Of the things you listed *I think* all of the following can be captured in the SSIS Catalog:

-Package start/end times

-Versions (i.e. Major/Minor/Version)

-How many records extracted/updated/deleted in a dataflow (although perhaps not recorded in the manner that you would like)

-Whether the package was successful

-Parent process that called the package


February 22, 2012 11:11 AM

jbooker said:

RE:"Yeah I like that idea a lot. In other words, it would be nice if there were some hooks that we just plug our own sprocs into so that they get executed when a particular event occurs, right?

I can't see that ever happening mind you, for starters SQL Server doesn't have a good plug-in model"

I'm thinking simple hook like this at the end of the built-in sp which logs to executable_statistics.  We create a sproc called 'sp_after_log_executable_statistics'and if it exists it's fired.  Of course how does it get paramenters from SSIS variables is beyond me.

IF  EXISTS (SELECT * FROM sys.objects WHERE object_id = OBJECT_ID(N'[catalog].[sp_after_log_executable_statistics]') AND type in (N'P', N'PC'))

EXEC [catalog].[sp_after_log_executable_statistics]]


RE:"I also do not like that you can no longer control exactly what events are being logged."

You mean you can't disable event handling on certain containers and tasks and you cant specify not to log OnInformation events for Basic level, for example?  That is a bummer.

February 22, 2012 2:27 PM

Carla Sabotta said:

The Catalog.packages view shows the major & minor version of a package. The catalog.executions view shows the package start & end times, and the package status (created, running, canceled, failed, pending, successful etc.).

The catalog.execution_data_satistics view shows the number of rows sent from the source component. You can use the catalog_add_data_tap & catalog.add_data_tap_by_guid stored procedures to capture a copy of the data for a specific data flow path.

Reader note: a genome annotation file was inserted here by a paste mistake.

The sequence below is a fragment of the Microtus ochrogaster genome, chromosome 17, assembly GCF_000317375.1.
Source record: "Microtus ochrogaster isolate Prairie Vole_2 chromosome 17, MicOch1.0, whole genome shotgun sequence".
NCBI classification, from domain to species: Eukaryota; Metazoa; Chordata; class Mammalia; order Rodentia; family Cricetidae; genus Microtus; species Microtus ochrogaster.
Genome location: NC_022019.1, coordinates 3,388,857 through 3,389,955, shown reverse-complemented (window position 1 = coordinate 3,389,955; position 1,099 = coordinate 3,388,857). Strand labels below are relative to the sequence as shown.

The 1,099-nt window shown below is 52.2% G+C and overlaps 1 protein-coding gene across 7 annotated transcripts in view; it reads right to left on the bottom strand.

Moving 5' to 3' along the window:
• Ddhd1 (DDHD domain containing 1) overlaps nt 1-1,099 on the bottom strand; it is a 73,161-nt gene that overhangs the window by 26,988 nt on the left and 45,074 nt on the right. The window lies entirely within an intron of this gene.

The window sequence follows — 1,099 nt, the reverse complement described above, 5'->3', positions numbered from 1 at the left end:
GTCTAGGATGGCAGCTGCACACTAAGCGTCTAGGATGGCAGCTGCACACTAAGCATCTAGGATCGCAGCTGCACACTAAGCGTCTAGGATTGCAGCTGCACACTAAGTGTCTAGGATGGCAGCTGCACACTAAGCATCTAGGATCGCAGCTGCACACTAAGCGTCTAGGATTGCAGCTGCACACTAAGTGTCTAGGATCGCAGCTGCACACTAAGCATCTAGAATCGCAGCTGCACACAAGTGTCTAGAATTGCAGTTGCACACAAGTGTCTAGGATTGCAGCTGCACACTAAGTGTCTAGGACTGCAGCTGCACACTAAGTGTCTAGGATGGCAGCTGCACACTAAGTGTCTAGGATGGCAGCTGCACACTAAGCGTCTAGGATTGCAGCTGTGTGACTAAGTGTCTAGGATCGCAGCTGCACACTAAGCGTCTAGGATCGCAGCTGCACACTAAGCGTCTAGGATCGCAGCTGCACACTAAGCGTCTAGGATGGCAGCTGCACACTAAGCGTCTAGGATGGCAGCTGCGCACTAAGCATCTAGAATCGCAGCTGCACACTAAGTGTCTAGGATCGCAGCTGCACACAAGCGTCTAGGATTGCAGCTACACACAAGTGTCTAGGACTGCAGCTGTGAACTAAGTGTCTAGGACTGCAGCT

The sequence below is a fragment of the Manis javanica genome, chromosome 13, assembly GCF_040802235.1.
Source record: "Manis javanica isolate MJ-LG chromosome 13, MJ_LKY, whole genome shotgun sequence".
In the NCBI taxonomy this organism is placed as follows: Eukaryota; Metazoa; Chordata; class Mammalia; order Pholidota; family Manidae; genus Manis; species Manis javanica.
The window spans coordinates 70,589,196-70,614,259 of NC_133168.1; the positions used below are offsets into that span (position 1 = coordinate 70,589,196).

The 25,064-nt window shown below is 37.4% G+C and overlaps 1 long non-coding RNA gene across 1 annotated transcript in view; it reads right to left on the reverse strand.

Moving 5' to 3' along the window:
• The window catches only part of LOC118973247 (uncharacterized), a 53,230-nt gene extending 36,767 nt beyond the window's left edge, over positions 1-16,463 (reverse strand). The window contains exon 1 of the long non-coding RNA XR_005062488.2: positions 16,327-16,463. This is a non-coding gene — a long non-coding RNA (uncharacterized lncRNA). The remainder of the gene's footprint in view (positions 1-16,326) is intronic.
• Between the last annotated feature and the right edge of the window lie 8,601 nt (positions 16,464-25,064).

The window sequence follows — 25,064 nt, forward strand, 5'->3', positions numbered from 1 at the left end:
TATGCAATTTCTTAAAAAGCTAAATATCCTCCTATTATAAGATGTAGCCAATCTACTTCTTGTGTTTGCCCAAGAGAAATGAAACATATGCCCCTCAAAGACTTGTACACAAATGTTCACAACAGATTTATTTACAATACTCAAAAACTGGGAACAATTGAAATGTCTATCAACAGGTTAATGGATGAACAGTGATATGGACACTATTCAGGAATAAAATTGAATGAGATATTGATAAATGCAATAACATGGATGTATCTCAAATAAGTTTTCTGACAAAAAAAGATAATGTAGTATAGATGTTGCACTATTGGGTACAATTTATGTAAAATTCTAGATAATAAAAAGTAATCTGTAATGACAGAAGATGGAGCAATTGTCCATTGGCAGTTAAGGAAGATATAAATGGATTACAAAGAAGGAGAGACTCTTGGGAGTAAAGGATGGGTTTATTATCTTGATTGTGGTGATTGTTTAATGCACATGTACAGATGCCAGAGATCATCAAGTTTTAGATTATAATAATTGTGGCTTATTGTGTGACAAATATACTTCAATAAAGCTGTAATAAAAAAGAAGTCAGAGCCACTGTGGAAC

February 22, 2012 2:54 PM

jamiet said:

Hi Carla,

Thanks for contributing here - good to see someone from the product team adding their two-penneth worth.

Regarding your comment "The Catalog.packages view shows the major & minor version of a package", I think I am right in saying that Catalog.packages is a list of all the packages currently stored in the catalog. That is useful but it doesn't provide what I think Eric wanted which is the major/minor/version of a package that gets executed.



February 22, 2012 4:58 PM

Mark Wojciechowicz said:

We presently log the product version.  This helps to identify issues that can arise when machines are running different versions of SSIS.

February 23, 2012 3:44 PM

jbooker said:

Hey Jamie,

Looks like the release documentation for view [catalog].[event_message_context] shows a context_type field having possible value:

70 | Variable | Indicates that the value of a variable is captured.

Hopefully this means variable values can be captured in the catalog.  Is it true that this is only captured for OnError events?

If so, it's another example of beng shame that we can't control when events are logged.  We should be able to capture context OnPostExec for selected tasks.  Bottom line, built-in logging should obey the logging properties set on each container\task if desired.


February 24, 2012 11:05 AM

Bill said:

Definitely would love this:

>> Row counts captured using the Execute SQL Task.

Otherwise I'll have to develop my own framework.  Yuck.

June 19, 2012 10:05 AM

Onkar Belgamwar said: